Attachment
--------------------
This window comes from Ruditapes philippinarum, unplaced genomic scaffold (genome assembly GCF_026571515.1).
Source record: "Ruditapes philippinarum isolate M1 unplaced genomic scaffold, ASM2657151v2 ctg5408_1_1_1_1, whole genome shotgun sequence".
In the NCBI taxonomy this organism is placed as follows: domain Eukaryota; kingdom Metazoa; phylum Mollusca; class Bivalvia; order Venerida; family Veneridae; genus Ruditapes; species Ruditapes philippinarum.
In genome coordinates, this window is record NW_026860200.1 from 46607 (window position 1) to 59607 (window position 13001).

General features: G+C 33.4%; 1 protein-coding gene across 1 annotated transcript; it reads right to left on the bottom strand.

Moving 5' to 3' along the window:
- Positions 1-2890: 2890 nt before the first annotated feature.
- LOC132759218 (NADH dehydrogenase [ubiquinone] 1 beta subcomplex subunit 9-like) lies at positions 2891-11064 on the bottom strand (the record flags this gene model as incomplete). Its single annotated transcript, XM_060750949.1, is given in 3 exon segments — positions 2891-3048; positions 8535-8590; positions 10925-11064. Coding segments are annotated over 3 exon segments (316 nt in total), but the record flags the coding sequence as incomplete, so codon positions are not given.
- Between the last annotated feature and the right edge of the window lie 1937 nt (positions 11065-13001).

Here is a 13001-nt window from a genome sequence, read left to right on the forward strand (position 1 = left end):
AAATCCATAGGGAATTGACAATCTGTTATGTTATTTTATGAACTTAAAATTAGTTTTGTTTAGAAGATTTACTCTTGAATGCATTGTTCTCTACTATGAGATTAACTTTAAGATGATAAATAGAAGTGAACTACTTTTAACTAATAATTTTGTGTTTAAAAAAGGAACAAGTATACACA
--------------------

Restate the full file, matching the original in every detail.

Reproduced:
This window comes from Ruditapes philippinarum, unplaced genomic scaffold (genome assembly GCF_026571515.1).
Source record: "Ruditapes philippinarum isolate M1 unplaced genomic scaffold, ASM2657151v2 ctg5408_1_1_1_1, whole genome shotgun sequence".
In the NCBI taxonomy this organism is placed as follows: domain Eukaryota; kingdom Metazoa; phylum Mollusca; class Bivalvia; order Venerida; family Veneridae; genus Ruditapes; species Ruditapes philippinarum.
In genome coordinates, this window is record NW_026860200.1 from 46607 (window position 1) to 59607 (window position 13001).

General features: G+C 33.4%; 1 protein-coding gene across 1 annotated transcript; it reads right to left on the bottom strand.

Moving 5' to 3' along the window:
- Positions 1-2890: 2890 nt before the first annotated feature.
- LOC132759218 (NADH dehydrogenase [ubiquinone] 1 beta subcomplex subunit 9-like) lies at positions 2891-11064 on the bottom strand (the record flags this gene model as incomplete). Its single annotated transcript, XM_060750949.1, is given in 3 exon segments — positions 2891-3048; positions 8535-8590; positions 10925-11064. Coding segments are annotated over 3 exon segments (316 nt in total), but the record flags the coding sequence as incomplete, so codon positions are not given.
- Between the last annotated feature and the right edge of the window lie 1937 nt (positions 11065-13001).

Here is a 13001-nt window from a genome sequence, read left to right on the forward strand (position 1 = left end):
AAATCCATAGGGAATTGACAATCTGTTATGTTATTTTATGAACTTAAAATTAGTTTTGTTTAGAAGATTTACTCTTGAATGCATTGTTCTCTACTATGAGATTAACTTTAAGATGATAAATAGAAGTGAACTACTTTTAACTAATAATTTTGTGTTTAAAAAAGGAACAAGTATACACA